The breakfast buffé at the chain hotel (Tokyo Inn) had several varieties of fish including salmon and whole shishamo; miso soup, okayu, natto and rice; breads, sausage, ham, potatoes and scrambled eggs; tofu, onsen tamago and udon; salads, fruit and yoghurt; milk, juices, tea (Japanese and English) and coffee (regular and espresso). It was far beyond any I've had at a business hotel before in both variety and quality, and better than most breakfasts I've had at much higher class hotels.
Lunch was Kushiro-style ramen - thin noodles in a soy-based soup. And while it was light it was still savoury and warming - perfect after a few hours of walking along the waterfront.
The high point was "Aburiya", a Robata-style restaurant, where the food - fish and meat - is cooked on large charcoal griddles in the middle of the room. Here, again, every single thing we ordered was great. We weren't the only ones to think so either; the restaurant was packed with locals, and we only just managed to get two seats along the counter. Which, by the way, is much more fun than getting a table, as you can see the cooks work the hot griddles. We had hokke, hoya, ramen salad, steak, "Inka potatoes" (yellow and very flavourful, served with butter), onigiri, ochazuke and clam miso soup.
Kushiro is known for its robata restaurants. Aburiya is recommended by a fair number of people, and for good reason.
Hokke is a kind of mackerel native to the Hokkaido area. It's often served like this: opened, dried, then grilled and eaten like this. The savoury, firm meat is delicious as is; lemon or soy sauce would only dilute the taste. The plate in the background is a ramen salad.
Hoya is sea squirt, a relative of the sea anemone, for instance. It's swims freely as a juvenile, but as an adult it settles onto a rock and makes a living by siphoning the water for algae. At Aburiya you lightly grill it yourself at the table, and eat with a drop of lemon. I really liked hoya - it's similar in flavour and texture to grilled oysters - but Ritsuko didn't really take to it.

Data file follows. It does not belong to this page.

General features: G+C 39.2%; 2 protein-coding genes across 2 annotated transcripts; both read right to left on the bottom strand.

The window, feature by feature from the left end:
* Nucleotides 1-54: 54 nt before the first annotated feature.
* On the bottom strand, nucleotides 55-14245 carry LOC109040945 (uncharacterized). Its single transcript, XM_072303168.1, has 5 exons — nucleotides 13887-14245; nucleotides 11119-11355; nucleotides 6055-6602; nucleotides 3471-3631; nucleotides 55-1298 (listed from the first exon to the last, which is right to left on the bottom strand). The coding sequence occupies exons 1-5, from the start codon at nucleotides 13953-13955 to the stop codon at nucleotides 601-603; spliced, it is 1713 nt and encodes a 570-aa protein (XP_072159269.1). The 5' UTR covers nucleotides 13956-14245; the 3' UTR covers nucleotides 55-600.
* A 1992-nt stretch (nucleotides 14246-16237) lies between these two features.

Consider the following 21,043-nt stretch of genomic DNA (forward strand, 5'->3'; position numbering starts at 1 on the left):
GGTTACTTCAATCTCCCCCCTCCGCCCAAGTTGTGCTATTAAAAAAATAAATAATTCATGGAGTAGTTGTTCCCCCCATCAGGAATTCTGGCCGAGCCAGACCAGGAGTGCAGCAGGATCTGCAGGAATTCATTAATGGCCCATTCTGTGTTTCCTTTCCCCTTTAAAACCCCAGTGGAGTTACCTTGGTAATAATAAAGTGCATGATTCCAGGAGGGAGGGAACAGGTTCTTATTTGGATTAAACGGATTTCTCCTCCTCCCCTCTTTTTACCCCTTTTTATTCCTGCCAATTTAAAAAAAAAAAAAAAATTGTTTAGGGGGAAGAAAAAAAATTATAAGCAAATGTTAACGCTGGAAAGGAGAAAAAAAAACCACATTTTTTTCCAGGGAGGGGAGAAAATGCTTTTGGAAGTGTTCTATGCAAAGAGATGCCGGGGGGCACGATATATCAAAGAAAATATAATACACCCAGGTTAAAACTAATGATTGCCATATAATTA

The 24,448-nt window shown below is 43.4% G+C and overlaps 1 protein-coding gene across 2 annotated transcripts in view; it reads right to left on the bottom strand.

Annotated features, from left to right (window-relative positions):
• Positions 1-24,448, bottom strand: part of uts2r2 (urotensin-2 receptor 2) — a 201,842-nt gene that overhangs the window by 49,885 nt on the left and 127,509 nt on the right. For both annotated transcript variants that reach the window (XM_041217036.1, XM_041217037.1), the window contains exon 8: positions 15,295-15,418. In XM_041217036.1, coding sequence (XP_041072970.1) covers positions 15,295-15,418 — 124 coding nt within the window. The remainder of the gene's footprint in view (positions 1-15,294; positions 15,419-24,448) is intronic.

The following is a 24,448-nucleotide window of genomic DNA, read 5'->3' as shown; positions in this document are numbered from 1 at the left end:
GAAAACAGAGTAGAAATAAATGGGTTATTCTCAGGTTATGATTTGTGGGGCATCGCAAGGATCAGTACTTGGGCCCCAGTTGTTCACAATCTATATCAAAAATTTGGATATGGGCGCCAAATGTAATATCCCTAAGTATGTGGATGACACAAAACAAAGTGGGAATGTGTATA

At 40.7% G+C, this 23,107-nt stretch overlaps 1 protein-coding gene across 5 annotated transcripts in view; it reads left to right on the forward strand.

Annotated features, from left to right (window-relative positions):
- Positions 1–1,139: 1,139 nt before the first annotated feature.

There's a shopping market and community center of sorts - MOO - right on the river edge that is surprisingly good, with lots of local products, eateries, exhibition areas, a Hello Work office, an arboretum (very pleasant in the winter) and so on. It wasn't exactly bustling, but it wasn't empty either. We got a bottle of the local sake, and some really tasty cheese-senbei. There is - or was, I'm not sure - a local brewery nearby with pub and tours as well, but it was closed when we got there. The week around christmas is low season for travel here (the New Years holiday starts one week later), so our impression of things may well be more downbeat than normal.
There's more pictures of Kushiro in my Kushiro set on flickr, for anyone interested.
The waterfront is right in the city center, south of the station. Working boats lie right along the city streets and bridges.
Squid fishing boats use rows of bright lamp lights to attact squid at night. This, by the way, caused some issues when oil prices spiked a couple of years ago; the generators they use to power the lights consume a fair amount of diesel. Squid fishermen demanded (and, I think, got) a subsidy for the lamp diesel. I can't help thinking there has to be a less wasteful way of doing it.